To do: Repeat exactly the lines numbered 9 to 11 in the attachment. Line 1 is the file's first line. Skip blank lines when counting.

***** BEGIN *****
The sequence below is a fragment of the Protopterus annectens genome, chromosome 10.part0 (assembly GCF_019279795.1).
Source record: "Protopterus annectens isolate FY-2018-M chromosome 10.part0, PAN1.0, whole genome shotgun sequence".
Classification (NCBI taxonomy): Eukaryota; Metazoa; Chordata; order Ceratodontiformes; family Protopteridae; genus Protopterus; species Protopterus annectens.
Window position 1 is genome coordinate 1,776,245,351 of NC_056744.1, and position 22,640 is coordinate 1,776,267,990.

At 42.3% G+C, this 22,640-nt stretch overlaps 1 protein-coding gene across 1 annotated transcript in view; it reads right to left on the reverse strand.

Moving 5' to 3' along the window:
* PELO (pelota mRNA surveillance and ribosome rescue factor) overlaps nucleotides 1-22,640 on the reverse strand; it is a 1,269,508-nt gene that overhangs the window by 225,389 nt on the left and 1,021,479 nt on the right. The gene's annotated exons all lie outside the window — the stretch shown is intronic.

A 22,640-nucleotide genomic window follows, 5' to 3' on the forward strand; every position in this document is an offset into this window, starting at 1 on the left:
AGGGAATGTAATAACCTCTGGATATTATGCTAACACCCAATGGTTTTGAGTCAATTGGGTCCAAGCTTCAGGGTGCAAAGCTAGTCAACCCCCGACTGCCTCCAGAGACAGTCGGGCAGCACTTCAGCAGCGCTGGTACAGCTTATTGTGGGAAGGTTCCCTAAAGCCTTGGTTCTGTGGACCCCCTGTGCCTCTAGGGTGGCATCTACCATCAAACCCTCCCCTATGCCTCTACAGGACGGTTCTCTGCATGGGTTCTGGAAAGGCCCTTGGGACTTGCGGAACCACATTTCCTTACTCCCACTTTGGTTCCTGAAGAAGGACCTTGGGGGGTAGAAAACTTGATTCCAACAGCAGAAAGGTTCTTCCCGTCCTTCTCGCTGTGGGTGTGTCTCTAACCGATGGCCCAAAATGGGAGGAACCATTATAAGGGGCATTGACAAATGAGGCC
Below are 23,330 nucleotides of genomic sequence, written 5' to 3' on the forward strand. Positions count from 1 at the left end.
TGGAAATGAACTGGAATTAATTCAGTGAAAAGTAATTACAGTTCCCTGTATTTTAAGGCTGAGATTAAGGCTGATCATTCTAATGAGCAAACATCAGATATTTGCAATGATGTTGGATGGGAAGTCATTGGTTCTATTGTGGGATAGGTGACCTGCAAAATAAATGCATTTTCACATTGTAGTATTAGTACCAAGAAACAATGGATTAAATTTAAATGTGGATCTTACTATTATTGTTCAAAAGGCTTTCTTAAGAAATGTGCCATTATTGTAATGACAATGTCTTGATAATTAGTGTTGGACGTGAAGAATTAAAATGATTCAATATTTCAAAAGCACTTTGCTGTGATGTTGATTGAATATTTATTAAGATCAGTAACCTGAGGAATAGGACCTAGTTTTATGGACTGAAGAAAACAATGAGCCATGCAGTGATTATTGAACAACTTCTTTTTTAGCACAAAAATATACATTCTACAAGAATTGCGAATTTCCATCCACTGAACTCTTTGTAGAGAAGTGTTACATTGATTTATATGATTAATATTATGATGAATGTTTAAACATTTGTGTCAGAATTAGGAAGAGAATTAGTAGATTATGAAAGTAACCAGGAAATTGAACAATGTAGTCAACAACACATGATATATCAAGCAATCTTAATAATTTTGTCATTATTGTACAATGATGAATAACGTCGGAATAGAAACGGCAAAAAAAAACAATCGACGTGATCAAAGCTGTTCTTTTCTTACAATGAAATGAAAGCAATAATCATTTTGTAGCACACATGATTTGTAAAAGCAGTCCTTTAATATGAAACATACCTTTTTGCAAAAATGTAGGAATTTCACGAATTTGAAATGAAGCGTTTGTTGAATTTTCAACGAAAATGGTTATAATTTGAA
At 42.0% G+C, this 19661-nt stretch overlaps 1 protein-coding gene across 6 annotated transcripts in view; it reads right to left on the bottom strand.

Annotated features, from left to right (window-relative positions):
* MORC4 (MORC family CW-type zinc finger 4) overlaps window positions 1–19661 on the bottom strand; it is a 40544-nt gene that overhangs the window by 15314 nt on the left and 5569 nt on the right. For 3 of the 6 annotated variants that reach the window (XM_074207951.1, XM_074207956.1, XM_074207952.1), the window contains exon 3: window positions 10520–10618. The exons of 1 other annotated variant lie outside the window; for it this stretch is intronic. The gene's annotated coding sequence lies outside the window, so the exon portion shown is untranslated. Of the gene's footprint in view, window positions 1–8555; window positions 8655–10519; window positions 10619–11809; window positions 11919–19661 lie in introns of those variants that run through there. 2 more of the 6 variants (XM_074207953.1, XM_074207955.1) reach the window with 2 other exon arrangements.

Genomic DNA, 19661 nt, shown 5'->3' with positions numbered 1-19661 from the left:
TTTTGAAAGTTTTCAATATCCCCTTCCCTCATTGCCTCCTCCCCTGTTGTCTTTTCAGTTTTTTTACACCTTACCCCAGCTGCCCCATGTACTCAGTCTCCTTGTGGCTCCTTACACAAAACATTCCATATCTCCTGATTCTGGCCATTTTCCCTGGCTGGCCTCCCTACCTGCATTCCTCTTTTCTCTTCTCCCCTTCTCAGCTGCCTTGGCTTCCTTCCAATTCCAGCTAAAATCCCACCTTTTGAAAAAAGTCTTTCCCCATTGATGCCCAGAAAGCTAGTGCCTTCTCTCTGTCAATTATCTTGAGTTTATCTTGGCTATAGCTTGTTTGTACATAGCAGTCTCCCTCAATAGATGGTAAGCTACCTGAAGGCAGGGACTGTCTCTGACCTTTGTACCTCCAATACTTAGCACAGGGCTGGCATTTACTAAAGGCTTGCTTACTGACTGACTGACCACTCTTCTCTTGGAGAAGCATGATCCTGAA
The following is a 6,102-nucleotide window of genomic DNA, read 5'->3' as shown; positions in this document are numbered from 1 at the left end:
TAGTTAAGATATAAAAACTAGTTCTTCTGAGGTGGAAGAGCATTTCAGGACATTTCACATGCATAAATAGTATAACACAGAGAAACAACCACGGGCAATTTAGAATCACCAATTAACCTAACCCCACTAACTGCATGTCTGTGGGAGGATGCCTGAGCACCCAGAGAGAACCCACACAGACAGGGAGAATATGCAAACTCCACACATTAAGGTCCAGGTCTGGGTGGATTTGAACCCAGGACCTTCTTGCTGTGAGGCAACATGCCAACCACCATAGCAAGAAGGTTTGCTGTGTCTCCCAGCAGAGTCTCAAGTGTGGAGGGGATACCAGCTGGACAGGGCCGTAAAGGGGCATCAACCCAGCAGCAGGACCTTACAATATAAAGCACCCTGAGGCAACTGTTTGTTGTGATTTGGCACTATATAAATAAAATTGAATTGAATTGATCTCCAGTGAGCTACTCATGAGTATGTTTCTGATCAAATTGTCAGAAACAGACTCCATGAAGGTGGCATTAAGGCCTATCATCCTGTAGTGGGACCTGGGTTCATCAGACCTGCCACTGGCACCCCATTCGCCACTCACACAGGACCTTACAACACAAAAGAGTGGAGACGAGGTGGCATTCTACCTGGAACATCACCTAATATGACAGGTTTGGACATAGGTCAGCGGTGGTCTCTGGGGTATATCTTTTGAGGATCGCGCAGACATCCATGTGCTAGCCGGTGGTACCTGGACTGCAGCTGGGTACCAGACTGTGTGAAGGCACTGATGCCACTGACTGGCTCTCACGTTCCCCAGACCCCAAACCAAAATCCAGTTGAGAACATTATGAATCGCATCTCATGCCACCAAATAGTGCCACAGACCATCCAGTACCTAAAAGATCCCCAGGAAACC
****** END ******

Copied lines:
AGGGAATGTAATAACCTCTGGATATTATGCTAACACCCAATGGTTTTGAGTCAATTGGGTCCAAGCTTCAGGGTGCAAAGCTAGTCAACCCCCGACTGCCTCCAGAGACAGTCGGGCAGCACTTCAGCAGCGCTGGTACAGCTTATTGTGGGAAGGTTCCCTAAAGCCTTGGTTCTGTGGACCCCCTGTGCCTCTAGGGTGGCATCTACCATCAAACCCTCCCCTATGCCTCTACAGGACGGTTCTCTGCATGGGTTCTGGAAAGGCCCTTGGGACTTGCGGAACCACATTTCCTTACTCCCACTTTGGTTCCTGAAGAAGGACCTTGGGGGGTAGAAAACTTGATTCCAACAGCAGAAAGGTTCTTCCCGTCCTTCTCGCTGTGGGTGTGTCTCTAACCGATGGCCCAAAATGGGAGGAACCATTATAAGGGGCATTGACAAATGAGGCC
Below are 23,330 nucleotides of genomic sequence, written 5' to 3' on the forward strand. Positions count from 1 at the left end.
TGGAAATGAACTGGAATTAATTCAGTGAAAAGTAATTACAGTTCCCTGTATTTTAAGGCTGAGATTAAGGCTGATCATTCTAATGAGCAAACATCAGATATTTGCAATGATGTTGGATGGGAAGTCATTGGTTCTATTGTGGGATAGGTGACCTGCAAAATAAATGCATTTTCACATTGTAGTATTAGTACCAAGAAACAATGGATTAAATTTAAATGTGGATCTTACTATTATTGTTCAAAAGGCTTTCTTAAGAAATGTGCCATTATTGTAATGACAATGTCTTGATAATTAGTGTTGGACGTGAAGAATTAAAATGATTCAATATTTCAAAAGCACTTTGCTGTGATGTTGATTGAATATTTATTAAGATCAGTAACCTGAGGAATAGGACCTAGTTTTATGGACTGAAGAAAACAATGAGCCATGCAGTGATTATTGAACAACTTCTTTTTTAGCACAAAAATATACATTCTACAAGAATTGCGAATTTCCATCCACTGAACTCTTTGTAGAGAAGTGTTACATTGATTTATATGATTAATATTATGATGAATGTTTAAACATTTGTGTCAGAATTAGGAAGAGAATTAGTAGATTATGAAAGTAACCAGGAAATTGAACAATGTAGTCAACAACACATGATATATCAAGCAATCTTAATAATTTTGTCATTATTGTACAATGATGAATAACGTCGGAATAGAAACGGCAAAAAAAAACAATCGACGTGATCAAAGCTGTTCTTTTCTTACAATGAAATGAAAGCAATAATCATTTTGTAGCACACATGATTTGTAAAAGCAGTCCTTTAATATGAAACATACCTTTTTGCAAAAATGTAGGAATTTCACGAATTTGAAATGAAGCGTTTGTTGAATTTTCAACGAAAATGGTTATAATTTGAA